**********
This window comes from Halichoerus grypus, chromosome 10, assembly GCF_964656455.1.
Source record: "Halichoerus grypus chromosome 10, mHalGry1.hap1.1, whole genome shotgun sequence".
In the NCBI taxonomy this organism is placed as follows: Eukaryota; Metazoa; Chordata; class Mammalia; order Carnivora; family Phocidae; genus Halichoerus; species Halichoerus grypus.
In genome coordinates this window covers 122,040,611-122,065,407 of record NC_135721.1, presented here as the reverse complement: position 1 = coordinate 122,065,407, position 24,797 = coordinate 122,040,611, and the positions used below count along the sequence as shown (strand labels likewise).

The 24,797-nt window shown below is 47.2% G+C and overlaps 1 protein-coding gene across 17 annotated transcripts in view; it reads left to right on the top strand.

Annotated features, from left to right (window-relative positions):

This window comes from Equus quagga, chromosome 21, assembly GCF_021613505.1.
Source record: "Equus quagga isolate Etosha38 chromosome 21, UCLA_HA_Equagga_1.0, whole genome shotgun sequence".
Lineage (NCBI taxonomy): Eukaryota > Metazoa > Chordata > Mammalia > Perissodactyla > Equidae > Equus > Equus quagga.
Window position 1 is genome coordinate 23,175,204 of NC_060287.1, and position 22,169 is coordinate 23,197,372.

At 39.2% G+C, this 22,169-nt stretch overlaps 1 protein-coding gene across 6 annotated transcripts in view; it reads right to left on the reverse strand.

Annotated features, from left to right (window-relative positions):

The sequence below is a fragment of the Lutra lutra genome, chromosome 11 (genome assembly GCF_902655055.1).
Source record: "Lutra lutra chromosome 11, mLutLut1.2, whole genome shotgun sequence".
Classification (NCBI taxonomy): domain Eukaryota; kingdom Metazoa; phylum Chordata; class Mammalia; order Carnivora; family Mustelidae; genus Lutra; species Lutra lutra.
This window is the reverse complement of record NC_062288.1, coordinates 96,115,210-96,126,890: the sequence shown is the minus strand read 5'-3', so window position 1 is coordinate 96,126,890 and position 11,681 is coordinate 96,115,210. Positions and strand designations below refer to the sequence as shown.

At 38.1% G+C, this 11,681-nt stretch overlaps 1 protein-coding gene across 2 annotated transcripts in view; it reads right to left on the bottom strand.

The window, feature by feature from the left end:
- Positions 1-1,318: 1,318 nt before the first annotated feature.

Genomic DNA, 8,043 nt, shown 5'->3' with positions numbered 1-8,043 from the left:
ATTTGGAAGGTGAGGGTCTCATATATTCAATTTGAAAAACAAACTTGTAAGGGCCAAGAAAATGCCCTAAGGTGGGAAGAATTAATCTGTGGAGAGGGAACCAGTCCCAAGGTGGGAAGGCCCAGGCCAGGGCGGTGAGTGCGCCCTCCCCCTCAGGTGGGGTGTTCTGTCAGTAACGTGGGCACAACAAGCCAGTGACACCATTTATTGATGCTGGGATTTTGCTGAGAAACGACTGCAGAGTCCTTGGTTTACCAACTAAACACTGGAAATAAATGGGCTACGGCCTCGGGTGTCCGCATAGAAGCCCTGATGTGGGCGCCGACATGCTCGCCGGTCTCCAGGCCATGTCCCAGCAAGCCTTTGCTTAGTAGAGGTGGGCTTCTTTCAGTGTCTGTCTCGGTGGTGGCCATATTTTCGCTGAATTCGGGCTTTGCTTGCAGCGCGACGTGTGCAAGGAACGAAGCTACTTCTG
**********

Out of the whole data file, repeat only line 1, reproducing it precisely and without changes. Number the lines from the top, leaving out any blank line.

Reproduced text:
This window comes from Halichoerus grypus, chromosome 10, assembly GCF_964656455.1.